Glance down to your right and there is the soaring bell tower of the Catholic church in the centre of the village. The church is built in a Portuguese style and painted a brilliant white. The hill continues down into the village, where some homes are made of stone, some of painted brick, some of corrugated tin, alongside other traditional huts with thatched roofs. At the top of the village lie the ruins of an old Portuguese homestead destroyed in World War II, now crumbling with trees growing through it.
The church is the first thing you notice as the bumpy road turns a corner. The village appears unexpectedly and the church is a bright white beacon of hope, built high into the side of the hill. The rest of the village is clustered around the one main road – basically a dirt road – with a few buildings, an open space used as a market, a hardware shop and people selling bananas, coconuts, or drying coffee beans on large blankets in the sun.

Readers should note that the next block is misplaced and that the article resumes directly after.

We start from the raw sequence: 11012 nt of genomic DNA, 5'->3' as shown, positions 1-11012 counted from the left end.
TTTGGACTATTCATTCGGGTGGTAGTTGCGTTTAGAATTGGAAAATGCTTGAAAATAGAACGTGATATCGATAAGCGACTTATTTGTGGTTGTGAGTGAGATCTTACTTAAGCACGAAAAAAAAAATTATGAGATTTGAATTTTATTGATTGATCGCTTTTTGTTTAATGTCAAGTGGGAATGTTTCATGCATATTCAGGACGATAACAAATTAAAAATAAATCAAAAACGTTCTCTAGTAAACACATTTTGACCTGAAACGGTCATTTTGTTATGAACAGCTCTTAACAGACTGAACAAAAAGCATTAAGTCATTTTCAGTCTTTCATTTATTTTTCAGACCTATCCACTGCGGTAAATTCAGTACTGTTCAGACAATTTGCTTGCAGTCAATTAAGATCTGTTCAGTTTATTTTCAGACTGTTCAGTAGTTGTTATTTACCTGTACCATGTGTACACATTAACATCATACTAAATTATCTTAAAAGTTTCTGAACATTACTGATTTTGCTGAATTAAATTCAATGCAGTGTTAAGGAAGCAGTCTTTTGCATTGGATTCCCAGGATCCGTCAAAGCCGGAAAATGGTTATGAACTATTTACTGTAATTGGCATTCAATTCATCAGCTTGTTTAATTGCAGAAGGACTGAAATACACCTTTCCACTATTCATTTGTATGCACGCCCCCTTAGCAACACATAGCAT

The road down into the village is lined with homes, and there are always people on the front doorsteps – older folks sitting and chatting, children playing soccer, mothers with babies on their hips. As we drove in on the long, winding, bumpy road, every single person would stop, wave and give us the biggest smile we had ever seen. Every farm animal you could imagine was wandering free along the side of the road. There were dogs, chickens, goats, pigs and Timorese ponies, but they all seemed intuitively to know where they lived and so there was no need for fences. It became a game for our XCC students to learn the names of all these animals in Tetum, the language of the Timorese.